Can we not step out of our house without worrying about being mauled in the face by an errant baseball? This is a fear that must haunt Ms. Elizabeth Lloyd, a Manchester Township citizen in New Jersey. Ms. Lloyd is suing Matthew Migliaccio, a thirteen year old Little League player, for throwing a baseball that hit her in the face while young Matthew was warming up his pitcher. Elizabeth Lloyd was simply minding her own business at a picnic table right outside of a fenced in baseball field, when Matthew Migliaccio “intentionally” threw the baseball that hit her in the face. Matthew is now faced with a lawsuit with over $150,000 in damages to cover Ms. Lloyd’s medical bills and any suffering Matthew’s throw may have caused. Read more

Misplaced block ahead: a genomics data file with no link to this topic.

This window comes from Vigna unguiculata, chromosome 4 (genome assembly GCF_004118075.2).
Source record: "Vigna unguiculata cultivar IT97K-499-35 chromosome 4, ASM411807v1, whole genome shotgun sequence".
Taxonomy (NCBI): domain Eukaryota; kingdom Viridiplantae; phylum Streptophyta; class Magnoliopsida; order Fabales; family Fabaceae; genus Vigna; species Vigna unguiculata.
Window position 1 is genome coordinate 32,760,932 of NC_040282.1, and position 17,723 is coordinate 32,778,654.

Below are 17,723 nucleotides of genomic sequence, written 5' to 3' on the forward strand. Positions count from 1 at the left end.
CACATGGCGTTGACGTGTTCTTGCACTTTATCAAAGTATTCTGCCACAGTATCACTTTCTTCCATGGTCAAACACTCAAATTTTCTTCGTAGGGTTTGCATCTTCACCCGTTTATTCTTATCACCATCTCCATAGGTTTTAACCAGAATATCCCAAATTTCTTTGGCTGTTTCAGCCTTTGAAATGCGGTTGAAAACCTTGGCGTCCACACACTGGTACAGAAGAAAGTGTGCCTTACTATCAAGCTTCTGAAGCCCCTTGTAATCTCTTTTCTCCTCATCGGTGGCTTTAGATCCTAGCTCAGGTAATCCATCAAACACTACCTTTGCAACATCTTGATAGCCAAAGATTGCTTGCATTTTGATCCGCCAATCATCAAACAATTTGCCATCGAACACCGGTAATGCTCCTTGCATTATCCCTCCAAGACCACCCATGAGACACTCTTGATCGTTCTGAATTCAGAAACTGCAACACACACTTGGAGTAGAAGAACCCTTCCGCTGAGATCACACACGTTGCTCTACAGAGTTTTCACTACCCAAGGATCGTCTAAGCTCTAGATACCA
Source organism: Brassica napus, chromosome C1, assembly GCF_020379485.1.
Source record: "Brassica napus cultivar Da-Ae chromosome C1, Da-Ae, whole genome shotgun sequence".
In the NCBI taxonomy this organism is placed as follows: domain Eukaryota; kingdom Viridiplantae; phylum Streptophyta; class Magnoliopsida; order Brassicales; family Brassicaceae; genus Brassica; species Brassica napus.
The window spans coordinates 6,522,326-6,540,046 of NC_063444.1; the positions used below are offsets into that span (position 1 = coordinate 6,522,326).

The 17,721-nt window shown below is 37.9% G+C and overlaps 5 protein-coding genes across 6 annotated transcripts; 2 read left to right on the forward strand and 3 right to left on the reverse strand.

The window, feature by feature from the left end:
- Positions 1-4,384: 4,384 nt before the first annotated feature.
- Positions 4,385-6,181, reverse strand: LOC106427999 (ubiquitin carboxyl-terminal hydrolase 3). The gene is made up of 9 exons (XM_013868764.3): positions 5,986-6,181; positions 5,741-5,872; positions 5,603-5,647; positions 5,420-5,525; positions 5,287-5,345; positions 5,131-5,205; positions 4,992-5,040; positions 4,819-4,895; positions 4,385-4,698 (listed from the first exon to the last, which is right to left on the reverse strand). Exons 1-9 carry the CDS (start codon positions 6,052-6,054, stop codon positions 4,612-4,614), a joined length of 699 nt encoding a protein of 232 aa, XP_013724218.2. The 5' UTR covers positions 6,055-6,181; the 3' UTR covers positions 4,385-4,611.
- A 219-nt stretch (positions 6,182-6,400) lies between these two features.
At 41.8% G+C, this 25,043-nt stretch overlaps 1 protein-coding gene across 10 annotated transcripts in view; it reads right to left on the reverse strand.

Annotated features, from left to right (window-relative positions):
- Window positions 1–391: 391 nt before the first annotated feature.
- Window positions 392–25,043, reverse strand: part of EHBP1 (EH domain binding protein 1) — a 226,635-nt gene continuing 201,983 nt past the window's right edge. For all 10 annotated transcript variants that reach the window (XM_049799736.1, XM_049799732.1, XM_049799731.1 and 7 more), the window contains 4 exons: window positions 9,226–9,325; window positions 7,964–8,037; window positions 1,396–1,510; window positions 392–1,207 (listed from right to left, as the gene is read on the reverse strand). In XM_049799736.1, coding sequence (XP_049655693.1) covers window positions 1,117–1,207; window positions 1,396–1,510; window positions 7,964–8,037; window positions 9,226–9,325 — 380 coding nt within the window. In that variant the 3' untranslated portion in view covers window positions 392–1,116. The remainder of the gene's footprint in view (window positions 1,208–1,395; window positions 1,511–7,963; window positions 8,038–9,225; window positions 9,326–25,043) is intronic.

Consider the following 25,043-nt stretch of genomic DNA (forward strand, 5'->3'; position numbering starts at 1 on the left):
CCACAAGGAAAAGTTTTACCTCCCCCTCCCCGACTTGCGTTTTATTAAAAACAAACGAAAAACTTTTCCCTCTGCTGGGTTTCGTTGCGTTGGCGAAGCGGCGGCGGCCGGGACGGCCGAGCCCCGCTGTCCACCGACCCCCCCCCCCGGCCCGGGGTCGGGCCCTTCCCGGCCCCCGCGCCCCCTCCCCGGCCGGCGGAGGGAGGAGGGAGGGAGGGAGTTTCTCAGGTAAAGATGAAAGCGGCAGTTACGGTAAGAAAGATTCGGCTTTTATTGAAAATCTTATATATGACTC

A young aspiring actress who was disabled permanently in an on-set accident for the movie “Transformers 3″ has been awarded $18.5 million in tort. In 2010, Gabriela Cedillo was acting as an extra in the movie and her particular part was during a stunt scene set on a freeway. The producers had about 80 extras driving cars (their own cars, actually), with the main filmed action being an elaborate explosion and flinging of props/characters in whatever happens at that moment in the movie. If you’ve never seen any of the Transformers series, know that explosions and stunts and general shock-and-awe forms the bulk of the plot. The day before the accident, the filmmakers had tried and failed at the same stunt. Cedillo’s lawsuit claimed that the day of, shoddy welding had caused a bracket to snap and an extremely taut cable to whip Cedillo’s blue Toyota Scion, pierce right through the frame, and strike Cedillo’s skull. The accident caused Cedillo to lose a third of her skull and part of the right side of her brain. She has limited cognitive ability and has lost all movement on the left side of her body.